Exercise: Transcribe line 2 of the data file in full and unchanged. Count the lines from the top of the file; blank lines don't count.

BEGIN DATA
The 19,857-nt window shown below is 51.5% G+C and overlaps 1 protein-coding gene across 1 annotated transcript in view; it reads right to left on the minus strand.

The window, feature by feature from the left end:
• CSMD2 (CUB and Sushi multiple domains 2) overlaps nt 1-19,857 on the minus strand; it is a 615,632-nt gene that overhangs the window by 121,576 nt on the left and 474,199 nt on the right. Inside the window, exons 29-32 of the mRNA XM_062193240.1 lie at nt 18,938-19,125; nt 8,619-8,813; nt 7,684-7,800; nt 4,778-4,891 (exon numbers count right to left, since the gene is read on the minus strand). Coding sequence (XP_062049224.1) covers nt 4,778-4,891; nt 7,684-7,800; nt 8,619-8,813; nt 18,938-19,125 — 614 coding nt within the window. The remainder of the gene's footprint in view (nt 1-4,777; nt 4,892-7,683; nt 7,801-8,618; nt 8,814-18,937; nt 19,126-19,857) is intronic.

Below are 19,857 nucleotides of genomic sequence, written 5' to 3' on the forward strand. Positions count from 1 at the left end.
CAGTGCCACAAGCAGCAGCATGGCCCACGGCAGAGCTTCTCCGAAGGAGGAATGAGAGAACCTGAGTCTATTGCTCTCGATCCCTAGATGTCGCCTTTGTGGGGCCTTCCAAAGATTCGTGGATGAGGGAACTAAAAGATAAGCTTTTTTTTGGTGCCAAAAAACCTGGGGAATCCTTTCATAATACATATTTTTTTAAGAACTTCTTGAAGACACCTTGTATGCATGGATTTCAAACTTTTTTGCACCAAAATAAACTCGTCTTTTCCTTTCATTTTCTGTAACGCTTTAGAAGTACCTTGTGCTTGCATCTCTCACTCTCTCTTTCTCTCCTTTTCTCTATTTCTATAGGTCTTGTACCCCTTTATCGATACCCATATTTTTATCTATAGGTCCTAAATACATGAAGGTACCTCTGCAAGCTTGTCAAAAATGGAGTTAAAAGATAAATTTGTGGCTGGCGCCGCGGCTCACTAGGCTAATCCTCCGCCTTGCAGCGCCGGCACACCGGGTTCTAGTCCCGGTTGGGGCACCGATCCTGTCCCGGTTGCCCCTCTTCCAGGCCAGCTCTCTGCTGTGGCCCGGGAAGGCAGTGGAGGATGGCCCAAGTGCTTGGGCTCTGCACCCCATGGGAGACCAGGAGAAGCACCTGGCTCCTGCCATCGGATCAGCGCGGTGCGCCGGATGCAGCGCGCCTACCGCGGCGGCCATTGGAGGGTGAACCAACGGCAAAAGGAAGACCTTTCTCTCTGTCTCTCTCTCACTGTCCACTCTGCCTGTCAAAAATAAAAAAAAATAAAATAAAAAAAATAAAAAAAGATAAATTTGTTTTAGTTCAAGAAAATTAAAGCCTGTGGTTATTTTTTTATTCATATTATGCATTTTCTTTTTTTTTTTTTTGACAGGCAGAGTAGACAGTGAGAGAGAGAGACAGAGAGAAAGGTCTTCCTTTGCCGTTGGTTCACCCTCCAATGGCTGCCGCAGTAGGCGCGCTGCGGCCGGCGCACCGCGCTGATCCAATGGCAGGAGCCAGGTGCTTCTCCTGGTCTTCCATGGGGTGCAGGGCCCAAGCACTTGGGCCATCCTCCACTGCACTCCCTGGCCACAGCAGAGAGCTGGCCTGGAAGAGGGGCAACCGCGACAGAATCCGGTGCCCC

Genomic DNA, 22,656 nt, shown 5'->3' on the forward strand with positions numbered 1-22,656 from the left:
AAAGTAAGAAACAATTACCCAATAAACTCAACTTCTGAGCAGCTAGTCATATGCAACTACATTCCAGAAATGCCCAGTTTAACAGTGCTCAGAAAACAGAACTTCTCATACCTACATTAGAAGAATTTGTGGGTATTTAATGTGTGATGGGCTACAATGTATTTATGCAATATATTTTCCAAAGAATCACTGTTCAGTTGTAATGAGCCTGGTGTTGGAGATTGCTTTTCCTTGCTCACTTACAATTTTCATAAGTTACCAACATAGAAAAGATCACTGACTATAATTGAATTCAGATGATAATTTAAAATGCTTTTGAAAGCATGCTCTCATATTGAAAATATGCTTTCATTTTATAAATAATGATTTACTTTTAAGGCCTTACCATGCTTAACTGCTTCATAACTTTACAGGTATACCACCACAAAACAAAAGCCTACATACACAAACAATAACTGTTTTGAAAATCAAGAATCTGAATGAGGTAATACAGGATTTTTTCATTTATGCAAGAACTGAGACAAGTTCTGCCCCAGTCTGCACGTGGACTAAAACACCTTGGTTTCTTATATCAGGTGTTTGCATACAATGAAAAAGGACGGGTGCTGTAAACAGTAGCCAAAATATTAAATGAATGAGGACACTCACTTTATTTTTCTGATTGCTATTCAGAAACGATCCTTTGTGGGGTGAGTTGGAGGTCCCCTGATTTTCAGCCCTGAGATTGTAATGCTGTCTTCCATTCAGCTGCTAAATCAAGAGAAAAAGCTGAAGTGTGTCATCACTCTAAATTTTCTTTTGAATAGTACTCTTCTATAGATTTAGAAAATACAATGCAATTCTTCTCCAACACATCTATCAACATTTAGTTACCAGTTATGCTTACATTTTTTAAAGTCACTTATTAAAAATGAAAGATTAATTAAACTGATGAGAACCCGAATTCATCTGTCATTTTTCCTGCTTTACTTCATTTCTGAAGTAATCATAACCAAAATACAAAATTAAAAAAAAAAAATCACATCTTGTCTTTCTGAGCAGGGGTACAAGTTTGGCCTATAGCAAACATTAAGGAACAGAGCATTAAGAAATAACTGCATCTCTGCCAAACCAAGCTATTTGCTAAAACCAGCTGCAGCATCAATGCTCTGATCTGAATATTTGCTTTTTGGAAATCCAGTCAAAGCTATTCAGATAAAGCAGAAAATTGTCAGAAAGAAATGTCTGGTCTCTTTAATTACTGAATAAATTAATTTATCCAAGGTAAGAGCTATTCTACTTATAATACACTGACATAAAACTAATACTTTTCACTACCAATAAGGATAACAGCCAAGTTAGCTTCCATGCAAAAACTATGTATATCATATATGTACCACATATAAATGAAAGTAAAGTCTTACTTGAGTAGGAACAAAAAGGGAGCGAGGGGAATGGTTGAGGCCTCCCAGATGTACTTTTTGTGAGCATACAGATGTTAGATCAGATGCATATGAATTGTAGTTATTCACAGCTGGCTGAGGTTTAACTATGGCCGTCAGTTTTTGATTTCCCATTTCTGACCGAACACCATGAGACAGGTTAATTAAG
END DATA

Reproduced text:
The window, feature by feature from the left end: